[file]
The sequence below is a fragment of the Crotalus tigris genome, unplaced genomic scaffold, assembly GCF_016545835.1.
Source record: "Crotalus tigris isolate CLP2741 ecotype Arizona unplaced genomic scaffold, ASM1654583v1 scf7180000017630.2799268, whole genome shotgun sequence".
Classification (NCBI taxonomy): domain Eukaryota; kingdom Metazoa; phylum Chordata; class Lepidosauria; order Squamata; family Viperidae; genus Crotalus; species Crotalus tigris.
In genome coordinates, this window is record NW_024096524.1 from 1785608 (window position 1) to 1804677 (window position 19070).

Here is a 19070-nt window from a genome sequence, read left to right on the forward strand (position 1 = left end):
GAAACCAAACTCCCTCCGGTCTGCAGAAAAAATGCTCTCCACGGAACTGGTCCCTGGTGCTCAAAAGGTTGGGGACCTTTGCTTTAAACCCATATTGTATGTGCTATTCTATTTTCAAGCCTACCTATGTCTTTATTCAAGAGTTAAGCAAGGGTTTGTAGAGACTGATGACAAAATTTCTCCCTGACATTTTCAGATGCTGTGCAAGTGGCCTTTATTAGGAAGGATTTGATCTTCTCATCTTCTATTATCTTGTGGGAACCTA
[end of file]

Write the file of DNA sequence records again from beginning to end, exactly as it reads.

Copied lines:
The sequence below is a fragment of the Crotalus tigris genome, unplaced genomic scaffold, assembly GCF_016545835.1.
Source record: "Crotalus tigris isolate CLP2741 ecotype Arizona unplaced genomic scaffold, ASM1654583v1 scf7180000017630.2799268, whole genome shotgun sequence".
Classification (NCBI taxonomy): domain Eukaryota; kingdom Metazoa; phylum Chordata; class Lepidosauria; order Squamata; family Viperidae; genus Crotalus; species Crotalus tigris.
In genome coordinates, this window is record NW_024096524.1 from 1785608 (window position 1) to 1804677 (window position 19070).

Here is a 19070-nt window from a genome sequence, read left to right on the forward strand (position 1 = left end):
GAAACCAAACTCCCTCCGGTCTGCAGAAAAAATGCTCTCCACGGAACTGGTCCCTGGTGCTCAAAAGGTTGGGGACCTTTGCTTTAAACCCATATTGTATGTGCTATTCTATTTTCAAGCCTACCTATGTCTTTATTCAAGAGTTAAGCAAGGGTTTGTAGAGACTGATGACAAAATTTCTCCCTGACATTTTCAGATGCTGTGCAAGTGGCCTTTATTAGGAAGGATTTGATCTTCTCATCTTCTATTATCTTGTGGGAACCTA